AI And The Future Of Mental Health

Doctors have moved one step closer to curing life-threatening neural diseases


There has been a lot of research and experimentation done to try and understand incurable brain diseases. Despite finding ways of easing the symptoms, prevention, and early diagnosis remain a problem that holds back a potential cure. Early detection of cognitive changes can significantly slow down disease development, its complications, and prevent devastating consequences. Based on cognitive science and being capable of processing huge amounts of data, artificial intelligence can be that missing element in solving a mystery around neural disorders.

Despite the progress in medical technology, when it comes to diagnostic tools for cognitive disorders, most of the time, healthcare specialists apply tests using good old pen and paper. Montreal Cognitive Assessment (MoCA) and the Clock Drawing Test (CDT) remain among the most effective to detect degenerative changes in the brain. With CDT, for example, a person is told to draw a clock face showing a specified time and then copy the previous drawing. The test demonstrates how people perform in terms of verbal understanding, spatial knowledge, and memory.

By using CDT, it is possible to say which potential disorder is currently affecting a person's brain. However, despite being of high accuracy, the method can still be subject to a doctor's subjective judgement when identifying to what extent cognitive changes have taken place. Thus, it's possible to say what type of disorder a person is suffering from, but unfortunately, only after the disease has started affecting the quality of life. In cases of Alzheimer's disease, for example, it can be decades before a cognitive change becomes noticeable.

While analyzing the issue, the Computer Science and Artificial Intelligence Laboratory at MIT (CSAIL) suggested that instead of analyzing final drawings or scores in cognitive tests like CDT and MoCA, scientists and doctors should consider the process of the assessment as a whole. In order to extract data from the process of assessment, the research team combined hardware and artificial intelligence and created the Anoto Live Pen. The digital ballpoint pen is capable of measuring its position on the paper upwards of 80 times a second, with a built-in camera capturing movements and collecting important data. Data collected from 2,600 tests over 9 years allowed the CSAIL team to create specialized software in the form of the Digital Clock Drawing Test (dCDT).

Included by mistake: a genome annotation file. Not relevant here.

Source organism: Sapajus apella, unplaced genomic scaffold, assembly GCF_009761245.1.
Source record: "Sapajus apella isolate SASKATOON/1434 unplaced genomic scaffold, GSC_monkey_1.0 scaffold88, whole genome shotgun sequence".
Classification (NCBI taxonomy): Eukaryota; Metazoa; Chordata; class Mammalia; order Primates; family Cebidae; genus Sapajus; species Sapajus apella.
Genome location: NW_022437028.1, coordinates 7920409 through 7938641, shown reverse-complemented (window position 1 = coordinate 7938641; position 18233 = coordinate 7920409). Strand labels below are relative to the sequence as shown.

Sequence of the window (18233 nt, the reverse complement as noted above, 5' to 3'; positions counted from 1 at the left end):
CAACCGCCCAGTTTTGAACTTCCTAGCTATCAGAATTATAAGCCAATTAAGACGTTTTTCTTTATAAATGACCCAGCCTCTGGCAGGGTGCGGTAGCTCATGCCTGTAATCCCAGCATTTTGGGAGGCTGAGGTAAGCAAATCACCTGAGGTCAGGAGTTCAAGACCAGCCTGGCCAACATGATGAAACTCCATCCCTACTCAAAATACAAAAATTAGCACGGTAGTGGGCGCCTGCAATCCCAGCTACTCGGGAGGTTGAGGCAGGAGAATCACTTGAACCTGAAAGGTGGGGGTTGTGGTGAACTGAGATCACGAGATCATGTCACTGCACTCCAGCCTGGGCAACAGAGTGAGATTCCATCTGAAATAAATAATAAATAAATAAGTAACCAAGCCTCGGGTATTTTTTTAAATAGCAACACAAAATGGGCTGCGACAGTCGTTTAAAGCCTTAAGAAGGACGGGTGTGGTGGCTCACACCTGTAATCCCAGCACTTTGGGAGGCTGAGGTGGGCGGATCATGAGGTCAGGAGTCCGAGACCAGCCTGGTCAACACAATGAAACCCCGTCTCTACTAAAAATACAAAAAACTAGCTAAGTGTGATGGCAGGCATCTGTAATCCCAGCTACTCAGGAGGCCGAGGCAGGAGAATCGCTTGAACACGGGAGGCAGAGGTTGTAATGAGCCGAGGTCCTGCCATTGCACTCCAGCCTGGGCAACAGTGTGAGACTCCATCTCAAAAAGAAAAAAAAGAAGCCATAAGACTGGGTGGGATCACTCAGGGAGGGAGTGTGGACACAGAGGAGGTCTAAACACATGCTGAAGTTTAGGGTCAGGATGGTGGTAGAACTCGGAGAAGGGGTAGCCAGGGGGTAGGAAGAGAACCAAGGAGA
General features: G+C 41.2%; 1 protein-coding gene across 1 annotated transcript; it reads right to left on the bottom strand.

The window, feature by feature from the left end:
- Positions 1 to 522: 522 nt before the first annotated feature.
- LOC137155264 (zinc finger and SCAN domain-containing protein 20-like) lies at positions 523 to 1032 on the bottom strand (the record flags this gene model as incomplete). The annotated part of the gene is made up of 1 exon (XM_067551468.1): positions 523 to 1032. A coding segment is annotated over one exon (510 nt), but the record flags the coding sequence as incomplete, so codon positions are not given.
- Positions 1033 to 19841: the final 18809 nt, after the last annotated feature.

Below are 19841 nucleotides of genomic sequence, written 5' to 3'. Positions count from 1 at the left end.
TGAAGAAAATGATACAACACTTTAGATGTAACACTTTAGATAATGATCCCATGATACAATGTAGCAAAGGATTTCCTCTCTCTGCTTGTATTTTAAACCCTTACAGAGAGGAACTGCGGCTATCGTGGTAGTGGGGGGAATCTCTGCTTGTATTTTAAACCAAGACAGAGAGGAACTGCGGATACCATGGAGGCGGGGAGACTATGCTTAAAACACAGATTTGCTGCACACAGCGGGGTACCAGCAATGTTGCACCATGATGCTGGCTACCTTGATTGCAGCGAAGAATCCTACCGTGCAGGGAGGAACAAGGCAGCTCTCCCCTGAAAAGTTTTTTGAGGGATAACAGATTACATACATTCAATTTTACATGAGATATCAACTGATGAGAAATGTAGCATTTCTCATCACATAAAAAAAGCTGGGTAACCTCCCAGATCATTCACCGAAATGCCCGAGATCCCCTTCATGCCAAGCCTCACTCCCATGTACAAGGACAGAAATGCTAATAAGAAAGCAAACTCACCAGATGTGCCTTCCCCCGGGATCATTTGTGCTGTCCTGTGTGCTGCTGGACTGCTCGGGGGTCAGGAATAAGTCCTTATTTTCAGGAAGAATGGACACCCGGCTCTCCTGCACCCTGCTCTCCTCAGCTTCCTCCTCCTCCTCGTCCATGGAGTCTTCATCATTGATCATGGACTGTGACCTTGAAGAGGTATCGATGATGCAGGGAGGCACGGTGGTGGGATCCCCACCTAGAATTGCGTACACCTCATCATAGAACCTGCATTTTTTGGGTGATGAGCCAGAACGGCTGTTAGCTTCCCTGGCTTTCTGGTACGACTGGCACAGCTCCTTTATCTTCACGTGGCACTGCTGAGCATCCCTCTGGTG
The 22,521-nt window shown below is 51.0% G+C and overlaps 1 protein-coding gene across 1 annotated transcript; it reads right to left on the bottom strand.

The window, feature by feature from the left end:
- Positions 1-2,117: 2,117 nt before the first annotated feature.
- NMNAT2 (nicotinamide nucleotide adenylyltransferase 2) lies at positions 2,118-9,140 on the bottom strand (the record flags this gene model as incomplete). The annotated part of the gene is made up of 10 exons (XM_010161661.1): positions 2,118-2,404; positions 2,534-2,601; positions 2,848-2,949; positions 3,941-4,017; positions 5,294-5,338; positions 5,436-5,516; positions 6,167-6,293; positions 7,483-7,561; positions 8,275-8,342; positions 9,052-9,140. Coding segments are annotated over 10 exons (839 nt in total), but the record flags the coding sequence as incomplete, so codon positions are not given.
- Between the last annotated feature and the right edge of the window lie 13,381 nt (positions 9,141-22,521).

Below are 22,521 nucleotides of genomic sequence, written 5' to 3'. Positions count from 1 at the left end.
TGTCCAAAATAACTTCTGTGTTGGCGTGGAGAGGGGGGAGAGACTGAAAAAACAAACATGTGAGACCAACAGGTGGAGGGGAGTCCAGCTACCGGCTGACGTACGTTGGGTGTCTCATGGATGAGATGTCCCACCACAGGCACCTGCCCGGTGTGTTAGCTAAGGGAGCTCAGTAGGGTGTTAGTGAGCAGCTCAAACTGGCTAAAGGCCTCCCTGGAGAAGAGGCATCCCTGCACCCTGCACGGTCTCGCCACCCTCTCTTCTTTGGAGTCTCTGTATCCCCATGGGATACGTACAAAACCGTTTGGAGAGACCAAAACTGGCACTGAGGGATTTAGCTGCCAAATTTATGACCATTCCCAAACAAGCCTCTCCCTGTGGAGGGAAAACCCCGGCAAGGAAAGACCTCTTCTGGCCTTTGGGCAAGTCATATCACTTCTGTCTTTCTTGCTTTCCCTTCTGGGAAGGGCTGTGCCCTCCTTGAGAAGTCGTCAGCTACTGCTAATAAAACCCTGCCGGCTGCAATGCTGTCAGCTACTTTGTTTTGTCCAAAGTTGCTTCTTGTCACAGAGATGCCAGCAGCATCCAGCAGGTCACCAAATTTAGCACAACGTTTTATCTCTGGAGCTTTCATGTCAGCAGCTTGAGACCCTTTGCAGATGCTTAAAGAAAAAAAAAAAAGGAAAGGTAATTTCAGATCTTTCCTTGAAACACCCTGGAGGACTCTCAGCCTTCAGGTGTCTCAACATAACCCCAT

The newly developed method proved to be more accurate than the conventional CDT, thanks to the more thorough analysis of the results due to the thousands of new data points available. The CSAIL team has found that individuals with memory impairments spend more time thinking prior to drawing than those without a disorder. Also, individuals with signs of Parkinson's disease spend more time drawing the clocks - these insights were impossible to see with the conventional test. The main purpose of the dCDT is to save time on the detection of cognitive changes, so the disease can be diagnosed at earlier stages.

However, the CSAIL team is not the only one who believes that AI and its capabilities of learning from data can contribute to the diagnostics and treatment of degenerative diseases. A former founder of Braintree Bryan Johnson has recently invested $100 million in Kernel - a human intelligence company which is developing the world’s first neuroprosthesis to mimic and improve cognition of mentally ill patients.

The idea of the project is to create a prosthesis which can be either implanted or attached to the body, where machine learning algorithms facilitate communication between brain cells by operating directly in the neural code that is responsible for storing and recalling information in the human brain. Whilst the device’s priority is to understand and slow down the cognitive changes, researchers from Kernel also believe that the overall development of AI can benefit too.

Artificial intelligence is based on the deep understanding of how the human brain works, so if technology is in direct communication with the organ, the research and development of AI can be more accurate. However, due to ethical concerns around AI, it is likely that the interaction with the human brain and a machine will be difficult to implement any time soon.

AI is a field with enormous potential and despite numerous fears that one day, technology will act against humanity, so far, solutions provided by machine learning mostly act to the society’s benefit. AI driven approaches are already disrupting conventional methods of diagnostics, showing outstanding results like in case with dCDT. An increasing interest among investors and scientists to integrate AI within healthcare system also means that one day those who suffer may be able to regain their independence of mind.

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